Social Summary: The conference closing event was a fitting celebration of the science and scientists at the meeting. Set along a small harbor in Maastricht, it was an outdoor setting that underscored the good weather and fun city that IMSC 2022 enjoyed. I think this tweet summarized things nicely:


(Note, the time stamp is for my current time zone, not the local time zone where it was tweeted – I think.)

Culinary/Cultural Highlights: The couponed food was all pretty enjoyable, with one notable exception. Perhaps the Europeans will take issue with this assessment, but the trout paste “delicacy” was an acquired taste that several us had yet to master. Luckily, the other good food and non-couponed drinks helped clear the palate.

 Friday, September 2, Day 5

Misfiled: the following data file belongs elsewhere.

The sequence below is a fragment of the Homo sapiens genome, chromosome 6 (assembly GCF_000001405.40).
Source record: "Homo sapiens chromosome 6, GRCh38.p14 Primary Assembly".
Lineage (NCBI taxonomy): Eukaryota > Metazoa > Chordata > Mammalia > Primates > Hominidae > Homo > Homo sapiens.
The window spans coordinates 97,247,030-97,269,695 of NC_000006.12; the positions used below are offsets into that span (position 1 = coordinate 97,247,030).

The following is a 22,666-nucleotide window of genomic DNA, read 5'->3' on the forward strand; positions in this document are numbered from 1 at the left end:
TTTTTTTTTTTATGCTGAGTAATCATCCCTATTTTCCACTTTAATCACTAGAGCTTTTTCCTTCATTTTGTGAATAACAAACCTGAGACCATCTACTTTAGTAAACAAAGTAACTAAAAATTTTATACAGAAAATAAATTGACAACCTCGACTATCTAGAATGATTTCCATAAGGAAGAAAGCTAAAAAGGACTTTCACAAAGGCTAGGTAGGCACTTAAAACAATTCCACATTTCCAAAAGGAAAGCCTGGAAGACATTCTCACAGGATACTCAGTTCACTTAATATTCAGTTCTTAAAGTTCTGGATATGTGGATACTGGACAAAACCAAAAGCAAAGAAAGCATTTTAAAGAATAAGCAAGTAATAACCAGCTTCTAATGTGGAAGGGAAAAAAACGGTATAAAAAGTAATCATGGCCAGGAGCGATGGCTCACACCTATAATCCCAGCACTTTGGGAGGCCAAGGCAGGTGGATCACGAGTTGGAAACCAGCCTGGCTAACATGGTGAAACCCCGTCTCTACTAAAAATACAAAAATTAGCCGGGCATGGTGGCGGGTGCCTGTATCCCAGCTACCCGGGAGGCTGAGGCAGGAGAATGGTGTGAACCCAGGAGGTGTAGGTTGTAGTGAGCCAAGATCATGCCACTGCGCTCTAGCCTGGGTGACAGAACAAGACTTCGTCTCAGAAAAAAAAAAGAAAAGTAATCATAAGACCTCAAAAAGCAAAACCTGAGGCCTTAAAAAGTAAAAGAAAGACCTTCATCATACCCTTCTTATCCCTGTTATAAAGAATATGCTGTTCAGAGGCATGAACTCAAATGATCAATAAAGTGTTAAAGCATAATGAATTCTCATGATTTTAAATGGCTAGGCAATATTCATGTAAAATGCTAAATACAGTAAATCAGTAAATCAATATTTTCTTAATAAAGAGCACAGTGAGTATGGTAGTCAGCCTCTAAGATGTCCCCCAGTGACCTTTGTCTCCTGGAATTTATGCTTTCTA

Science Summary: Similar to ASMS, if you stick around until the last day at IMSC, you are likely to enjoy some excellent science without as crowded of rooms. Still, I thought Friday was relatively well attended considering the jam-packed week it had been. Morning sessions included really interesting talks in the second High Resolution MS session that included everything from lipid nanoparticles to 18-plex TMT work on the Orbitrap Ascend, and the PTM crosstalk session and the second Imaging MS session also had full lineups of great presentations. The afternoon included a closing plenary and outlook for the next IMSC in Melbourne. To summarize the entire IMSC 2022 experience, it was quality science and quality social interactions from top to bottom. As I said in the first post, IMSC is now a conference that will consistently be on my radar.